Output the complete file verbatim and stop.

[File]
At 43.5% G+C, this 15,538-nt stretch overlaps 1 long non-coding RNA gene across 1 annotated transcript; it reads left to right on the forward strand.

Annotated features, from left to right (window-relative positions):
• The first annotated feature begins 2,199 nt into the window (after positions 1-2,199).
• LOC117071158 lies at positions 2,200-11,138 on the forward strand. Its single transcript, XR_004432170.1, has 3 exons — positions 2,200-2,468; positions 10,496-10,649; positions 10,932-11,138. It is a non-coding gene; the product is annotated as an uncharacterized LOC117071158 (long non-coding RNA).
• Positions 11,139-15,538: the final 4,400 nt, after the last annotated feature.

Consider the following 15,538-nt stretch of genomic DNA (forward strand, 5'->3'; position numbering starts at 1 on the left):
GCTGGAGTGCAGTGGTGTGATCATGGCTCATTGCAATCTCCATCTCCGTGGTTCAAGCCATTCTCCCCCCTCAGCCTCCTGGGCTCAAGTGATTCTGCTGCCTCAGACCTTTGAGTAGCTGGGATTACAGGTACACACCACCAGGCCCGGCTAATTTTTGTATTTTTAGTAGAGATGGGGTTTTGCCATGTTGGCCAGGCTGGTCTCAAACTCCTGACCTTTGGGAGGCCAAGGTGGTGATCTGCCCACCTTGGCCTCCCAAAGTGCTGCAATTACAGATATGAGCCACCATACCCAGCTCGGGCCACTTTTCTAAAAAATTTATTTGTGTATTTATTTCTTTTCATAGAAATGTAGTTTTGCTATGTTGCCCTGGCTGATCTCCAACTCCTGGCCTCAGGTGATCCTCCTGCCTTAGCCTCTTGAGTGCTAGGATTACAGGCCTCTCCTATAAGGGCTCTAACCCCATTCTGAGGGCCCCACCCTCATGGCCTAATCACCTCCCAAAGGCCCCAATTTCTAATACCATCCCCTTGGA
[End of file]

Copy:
At 43.5% G+C, this 15,538-nt stretch overlaps 1 long non-coding RNA gene across 1 annotated transcript; it reads left to right on the forward strand.

Annotated features, from left to right (window-relative positions):
• The first annotated feature begins 2,199 nt into the window (after positions 1-2,199).
• LOC117071158 lies at positions 2,200-11,138 on the forward strand. Its single transcript, XR_004432170.1, has 3 exons — positions 2,200-2,468; positions 10,496-10,649; positions 10,932-11,138. It is a non-coding gene; the product is annotated as an uncharacterized LOC117071158 (long non-coding RNA).
• Positions 11,139-15,538: the final 4,400 nt, after the last annotated feature.

Consider the following 15,538-nt stretch of genomic DNA (forward strand, 5'->3'; position numbering starts at 1 on the left):
GCTGGAGTGCAGTGGTGTGATCATGGCTCATTGCAATCTCCATCTCCGTGGTTCAAGCCATTCTCCCCCCTCAGCCTCCTGGGCTCAAGTGATTCTGCTGCCTCAGACCTTTGAGTAGCTGGGATTACAGGTACACACCACCAGGCCCGGCTAATTTTTGTATTTTTAGTAGAGATGGGGTTTTGCCATGTTGGCCAGGCTGGTCTCAAACTCCTGACCTTTGGGAGGCCAAGGTGGTGATCTGCCCACCTTGGCCTCCCAAAGTGCTGCAATTACAGATATGAGCCACCATACCCAGCTCGGGCCACTTTTCTAAAAAATTTATTTGTGTATTTATTTCTTTTCATAGAAATGTAGTTTTGCTATGTTGCCCTGGCTGATCTCCAACTCCTGGCCTCAGGTGATCCTCCTGCCTTAGCCTCTTGAGTGCTAGGATTACAGGCCTCTCCTATAAGGGCTCTAACCCCATTCTGAGGGCCCCACCCTCATGGCCTAATCACCTCCCAAAGGCCCCAATTTCTAATACCATCCCCTTGGA